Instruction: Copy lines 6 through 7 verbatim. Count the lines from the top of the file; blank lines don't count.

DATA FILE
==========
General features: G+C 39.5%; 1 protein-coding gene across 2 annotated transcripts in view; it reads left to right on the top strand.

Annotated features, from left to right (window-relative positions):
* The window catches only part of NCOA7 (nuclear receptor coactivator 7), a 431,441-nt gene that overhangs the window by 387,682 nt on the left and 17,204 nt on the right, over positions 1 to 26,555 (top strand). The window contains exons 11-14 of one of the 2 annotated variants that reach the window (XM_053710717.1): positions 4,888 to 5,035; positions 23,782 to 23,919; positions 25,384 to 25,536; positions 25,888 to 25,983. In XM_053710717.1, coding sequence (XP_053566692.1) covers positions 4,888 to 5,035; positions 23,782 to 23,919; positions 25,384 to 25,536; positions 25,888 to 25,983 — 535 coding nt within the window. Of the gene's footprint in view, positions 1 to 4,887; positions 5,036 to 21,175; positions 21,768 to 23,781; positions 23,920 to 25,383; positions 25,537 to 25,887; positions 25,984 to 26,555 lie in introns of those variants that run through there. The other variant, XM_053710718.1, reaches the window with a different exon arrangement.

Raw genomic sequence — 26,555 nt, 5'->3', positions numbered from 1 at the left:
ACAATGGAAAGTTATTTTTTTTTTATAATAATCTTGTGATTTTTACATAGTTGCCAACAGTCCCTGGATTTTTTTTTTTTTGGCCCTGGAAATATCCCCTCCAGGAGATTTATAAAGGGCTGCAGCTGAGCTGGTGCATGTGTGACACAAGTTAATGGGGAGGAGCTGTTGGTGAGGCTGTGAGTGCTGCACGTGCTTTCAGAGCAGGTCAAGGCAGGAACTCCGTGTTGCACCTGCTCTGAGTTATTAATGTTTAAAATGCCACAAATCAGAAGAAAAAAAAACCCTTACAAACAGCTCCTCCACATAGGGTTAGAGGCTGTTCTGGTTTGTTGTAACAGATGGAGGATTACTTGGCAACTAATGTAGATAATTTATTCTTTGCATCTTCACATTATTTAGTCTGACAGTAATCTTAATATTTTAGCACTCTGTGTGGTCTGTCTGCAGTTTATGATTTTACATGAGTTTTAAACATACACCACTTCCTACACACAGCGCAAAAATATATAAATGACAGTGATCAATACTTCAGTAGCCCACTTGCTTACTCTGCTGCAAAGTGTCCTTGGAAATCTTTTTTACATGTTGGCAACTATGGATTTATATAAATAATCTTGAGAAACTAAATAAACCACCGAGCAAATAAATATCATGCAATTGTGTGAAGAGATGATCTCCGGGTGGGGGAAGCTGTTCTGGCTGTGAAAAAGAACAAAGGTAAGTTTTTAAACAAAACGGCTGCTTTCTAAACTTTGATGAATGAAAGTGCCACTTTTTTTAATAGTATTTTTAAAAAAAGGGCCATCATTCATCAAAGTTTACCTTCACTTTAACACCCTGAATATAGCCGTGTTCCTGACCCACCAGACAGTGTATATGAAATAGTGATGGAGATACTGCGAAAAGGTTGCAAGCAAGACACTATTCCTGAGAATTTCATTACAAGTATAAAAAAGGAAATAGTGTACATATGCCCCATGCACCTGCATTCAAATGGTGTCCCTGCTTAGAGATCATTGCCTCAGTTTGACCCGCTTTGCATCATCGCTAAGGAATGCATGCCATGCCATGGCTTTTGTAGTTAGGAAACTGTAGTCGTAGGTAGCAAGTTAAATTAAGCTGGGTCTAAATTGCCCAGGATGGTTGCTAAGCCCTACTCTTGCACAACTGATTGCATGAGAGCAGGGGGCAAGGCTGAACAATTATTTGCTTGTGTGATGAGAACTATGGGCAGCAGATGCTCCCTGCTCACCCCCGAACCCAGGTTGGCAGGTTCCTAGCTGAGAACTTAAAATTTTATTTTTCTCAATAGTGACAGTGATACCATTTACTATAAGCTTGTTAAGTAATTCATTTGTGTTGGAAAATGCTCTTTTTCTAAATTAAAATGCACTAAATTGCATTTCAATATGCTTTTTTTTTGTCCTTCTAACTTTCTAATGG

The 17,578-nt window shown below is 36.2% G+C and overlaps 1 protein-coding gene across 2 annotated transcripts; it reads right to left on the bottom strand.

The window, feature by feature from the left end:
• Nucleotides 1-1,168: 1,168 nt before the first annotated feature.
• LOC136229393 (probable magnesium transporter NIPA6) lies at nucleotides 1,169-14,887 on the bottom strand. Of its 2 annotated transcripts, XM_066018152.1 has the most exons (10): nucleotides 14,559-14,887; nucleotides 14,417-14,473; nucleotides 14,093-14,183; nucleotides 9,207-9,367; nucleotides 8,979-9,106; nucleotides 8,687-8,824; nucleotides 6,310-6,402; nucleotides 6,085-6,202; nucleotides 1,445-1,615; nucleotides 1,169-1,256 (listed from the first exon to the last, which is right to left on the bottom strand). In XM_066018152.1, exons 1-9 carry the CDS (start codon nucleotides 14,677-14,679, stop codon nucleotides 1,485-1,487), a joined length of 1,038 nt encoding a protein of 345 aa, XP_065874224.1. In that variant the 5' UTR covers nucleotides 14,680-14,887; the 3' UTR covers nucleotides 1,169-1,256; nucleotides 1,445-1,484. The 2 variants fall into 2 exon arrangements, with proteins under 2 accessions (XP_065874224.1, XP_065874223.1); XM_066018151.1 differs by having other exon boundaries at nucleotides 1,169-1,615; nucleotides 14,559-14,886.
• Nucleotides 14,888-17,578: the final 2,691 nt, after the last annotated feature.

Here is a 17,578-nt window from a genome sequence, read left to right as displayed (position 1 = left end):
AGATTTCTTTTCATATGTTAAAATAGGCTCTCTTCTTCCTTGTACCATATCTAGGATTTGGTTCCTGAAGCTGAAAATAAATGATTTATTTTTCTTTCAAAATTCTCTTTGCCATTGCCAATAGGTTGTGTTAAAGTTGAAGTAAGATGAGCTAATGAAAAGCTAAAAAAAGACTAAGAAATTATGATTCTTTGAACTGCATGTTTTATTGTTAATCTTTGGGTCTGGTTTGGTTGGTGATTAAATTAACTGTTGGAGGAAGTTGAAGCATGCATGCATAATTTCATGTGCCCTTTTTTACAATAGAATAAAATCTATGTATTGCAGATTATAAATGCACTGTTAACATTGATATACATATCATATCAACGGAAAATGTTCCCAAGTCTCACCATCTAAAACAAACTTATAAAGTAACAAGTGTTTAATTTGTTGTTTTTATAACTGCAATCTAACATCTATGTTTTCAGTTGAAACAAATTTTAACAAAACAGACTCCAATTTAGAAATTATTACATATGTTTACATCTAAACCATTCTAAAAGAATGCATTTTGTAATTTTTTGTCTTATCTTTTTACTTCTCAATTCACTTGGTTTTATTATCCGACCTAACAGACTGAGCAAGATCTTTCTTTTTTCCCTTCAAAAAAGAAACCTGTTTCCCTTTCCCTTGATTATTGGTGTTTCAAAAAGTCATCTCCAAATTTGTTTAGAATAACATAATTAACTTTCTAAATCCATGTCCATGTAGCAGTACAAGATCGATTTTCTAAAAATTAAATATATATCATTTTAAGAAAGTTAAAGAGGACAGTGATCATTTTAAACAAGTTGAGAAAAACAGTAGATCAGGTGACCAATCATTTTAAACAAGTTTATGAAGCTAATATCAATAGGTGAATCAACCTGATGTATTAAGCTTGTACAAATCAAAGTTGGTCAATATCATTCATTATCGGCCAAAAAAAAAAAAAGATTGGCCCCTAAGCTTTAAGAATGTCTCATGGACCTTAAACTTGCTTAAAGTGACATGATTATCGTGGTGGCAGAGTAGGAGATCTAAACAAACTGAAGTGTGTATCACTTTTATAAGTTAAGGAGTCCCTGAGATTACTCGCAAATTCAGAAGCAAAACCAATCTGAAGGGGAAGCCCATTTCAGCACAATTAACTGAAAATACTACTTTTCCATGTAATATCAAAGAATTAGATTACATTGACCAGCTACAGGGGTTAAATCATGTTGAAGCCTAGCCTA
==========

The 17,578-nt window shown below is 36.2% G+C and overlaps 1 protein-coding gene across 2 annotated transcripts; it reads right to left on the bottom strand.

The window, feature by feature from the left end: